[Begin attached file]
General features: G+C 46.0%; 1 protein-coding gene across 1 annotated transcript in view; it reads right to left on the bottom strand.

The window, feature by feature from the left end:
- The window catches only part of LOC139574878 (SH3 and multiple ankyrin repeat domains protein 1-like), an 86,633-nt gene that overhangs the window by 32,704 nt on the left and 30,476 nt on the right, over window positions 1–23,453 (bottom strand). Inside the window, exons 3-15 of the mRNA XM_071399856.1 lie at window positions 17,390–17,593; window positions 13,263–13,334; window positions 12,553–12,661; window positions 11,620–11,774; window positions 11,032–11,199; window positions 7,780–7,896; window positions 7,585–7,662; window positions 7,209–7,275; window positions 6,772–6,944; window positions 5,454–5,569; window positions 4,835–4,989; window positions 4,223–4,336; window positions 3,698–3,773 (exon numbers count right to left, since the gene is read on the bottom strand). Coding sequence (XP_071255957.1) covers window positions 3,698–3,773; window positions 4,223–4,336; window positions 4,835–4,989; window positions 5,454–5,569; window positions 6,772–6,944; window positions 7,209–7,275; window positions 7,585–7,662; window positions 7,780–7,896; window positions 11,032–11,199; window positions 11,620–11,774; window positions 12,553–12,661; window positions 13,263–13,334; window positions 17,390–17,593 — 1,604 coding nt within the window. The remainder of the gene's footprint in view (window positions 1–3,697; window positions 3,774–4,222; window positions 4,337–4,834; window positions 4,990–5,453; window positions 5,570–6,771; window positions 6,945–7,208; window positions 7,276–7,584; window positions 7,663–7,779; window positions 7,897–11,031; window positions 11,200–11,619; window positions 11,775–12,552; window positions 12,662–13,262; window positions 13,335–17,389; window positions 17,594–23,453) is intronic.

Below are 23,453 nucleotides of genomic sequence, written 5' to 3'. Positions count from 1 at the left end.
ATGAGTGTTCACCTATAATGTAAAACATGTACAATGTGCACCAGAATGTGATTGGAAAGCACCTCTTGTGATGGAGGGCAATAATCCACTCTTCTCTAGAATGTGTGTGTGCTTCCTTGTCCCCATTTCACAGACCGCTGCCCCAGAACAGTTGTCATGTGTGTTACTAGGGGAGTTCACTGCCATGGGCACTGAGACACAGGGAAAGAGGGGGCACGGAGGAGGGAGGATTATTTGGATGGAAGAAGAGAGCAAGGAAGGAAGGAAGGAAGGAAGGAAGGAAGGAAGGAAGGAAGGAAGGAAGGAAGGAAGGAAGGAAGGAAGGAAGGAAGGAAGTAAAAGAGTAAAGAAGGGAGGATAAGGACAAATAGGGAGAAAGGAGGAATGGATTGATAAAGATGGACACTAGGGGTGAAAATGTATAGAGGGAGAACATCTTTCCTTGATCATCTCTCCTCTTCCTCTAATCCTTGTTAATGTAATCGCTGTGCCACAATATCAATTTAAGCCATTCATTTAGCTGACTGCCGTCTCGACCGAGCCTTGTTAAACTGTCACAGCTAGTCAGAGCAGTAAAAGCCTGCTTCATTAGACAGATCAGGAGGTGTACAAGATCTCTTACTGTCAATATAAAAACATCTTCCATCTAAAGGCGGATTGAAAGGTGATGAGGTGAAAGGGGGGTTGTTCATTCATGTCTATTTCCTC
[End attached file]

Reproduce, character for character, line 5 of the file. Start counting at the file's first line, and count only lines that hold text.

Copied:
ATGAGTGTTCACCTATAATGTAAAACATGTACAATGTGCACCAGAATGTGATTGGAAAGCACCTCTTGTGATGGAGGGCAATAATCCACTCTTCTCTAGAATGTGTGTGTGCTTCCTTGTCCCCATTTCACAGACCGCTGCCCCAGAACAGTTGTCATGTGTGTTACTAGGGGAGTTCACTGCCATGGGCACTGAGACACAGGGAAAGAGGGGGCACGGAGGAGGGAGGATTATTTGGATGGAAGAAGAGAGCAAGGAAGGAAGGAAGGAAGGAAGGAAGGAAGGAAGGAAGGAAGGAAGGAAGGAAGGAAGGAAGGAAGGAAGGAAGGAAGGAAGTAAAAGAGTAAAGAAGGGAGGATAAGGACAAATAGGGAGAAAGGAGGAATGGATTGATAAAGATGGACACTAGGGGTGAAAATGTATAGAGGGAGAACATCTTTCCTTGATCATCTCTCCTCTTCCTCTAATCCTTGTTAATGTAATCGCTGTGCCACAATATCAATTTAAGCCATTCATTTAGCTGACTGCCGTCTCGACCGAGCCTTGTTAAACTGTCACAGCTAGTCAGAGCAGTAAAAGCCTGCTTCATTAGACAGATCAGGAGGTGTACAAGATCTCTTACTGTCAATATAAAAACATCTTCCATCTAAAGGCGGATTGAAAGGTGATGAGGTGAAAGGGGGGTTGTTCATTCATGTCTATTTCCTC